LT: How will we know that the mission statement is being successfully implemented? What are the signs we need to see?
Bishop Olsen: That’s a good question. The things I listen to are not obvious things. I look for climate signs. I listen to see if people are happy. I know that sounds strange, but I have discovered in my years in the church that when the Gospel is being preached, and the faith experience of people is being met, there is a joy that is expressed in peoples’ lives. I look for that. You asked before, “What does a healthy congregation look like?” I think a healthy congregation is joyful and willing to step out. A healthy congregation is not consumed by itself or in itself. It doesn’t ask questions like, “Is the pastor making enough calls? Are we taking care of our building?” A healthy congregation is when you pull up, and the parking space doesn’t say “this space reserved for the pastor,” it says, “this space reserved for visitors.” Those are evangelism gimmicks to some degree, but they say a lot about the health of a place. It says you are a welcoming place.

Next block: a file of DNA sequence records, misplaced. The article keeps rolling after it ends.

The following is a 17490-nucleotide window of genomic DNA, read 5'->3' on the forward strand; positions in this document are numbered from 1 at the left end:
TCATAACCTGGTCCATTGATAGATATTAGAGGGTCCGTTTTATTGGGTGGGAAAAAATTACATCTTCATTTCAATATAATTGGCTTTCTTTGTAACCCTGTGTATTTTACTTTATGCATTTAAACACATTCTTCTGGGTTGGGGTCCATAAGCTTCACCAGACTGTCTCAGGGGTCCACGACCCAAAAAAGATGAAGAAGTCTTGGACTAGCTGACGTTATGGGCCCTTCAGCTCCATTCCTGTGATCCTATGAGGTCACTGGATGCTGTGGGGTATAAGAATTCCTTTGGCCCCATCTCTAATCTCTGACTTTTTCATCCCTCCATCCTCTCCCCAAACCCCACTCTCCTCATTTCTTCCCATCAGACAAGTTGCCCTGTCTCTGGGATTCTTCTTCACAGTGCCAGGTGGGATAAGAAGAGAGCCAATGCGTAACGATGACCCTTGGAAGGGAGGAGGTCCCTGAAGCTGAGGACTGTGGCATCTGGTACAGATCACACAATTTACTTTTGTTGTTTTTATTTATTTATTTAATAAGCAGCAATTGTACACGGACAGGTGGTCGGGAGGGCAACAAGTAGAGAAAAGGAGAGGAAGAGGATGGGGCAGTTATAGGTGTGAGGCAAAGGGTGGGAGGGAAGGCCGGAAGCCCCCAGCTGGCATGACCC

I think a healthy congregation—the type of place or facility we may be looking at in the years to come—may not have fixed things but have flexible things. It may be a community center for more activities than we could ever imagine. It will truly be a “welcome place,” as we Lutherans have been proclaiming on our bumpers for many years.
The “welcome place” may be that people don’t even ask about our denominational affiliation. But they come in because they feel the hospitality of the place. Another sign is that there will be no pressure applied to be a member. People will want to be a part of things. They will be attracted by the magnetism of the place. They won’t have to be asked.
It will be a time when the joy of being together is expressing who we are. It will also be a place where our grace theology will be eminent and prominent by example. I think catechesis is preached through lives of people who are committed to their faith experience in Jesus Christ. I sense that the congregation that will be the healthy congregation in the years to come will be filled with people who are very certain about who they are. There will be no wooziness about its theology.
There will be no identity crisis. There will be no need to say we have to maintain this Lutheran symbol, because our Lutheran theology will be lived out through our people. By expressing that kind of forgiveness, that grace, that experience of being loved, the church will not be defined by anything other than its theology.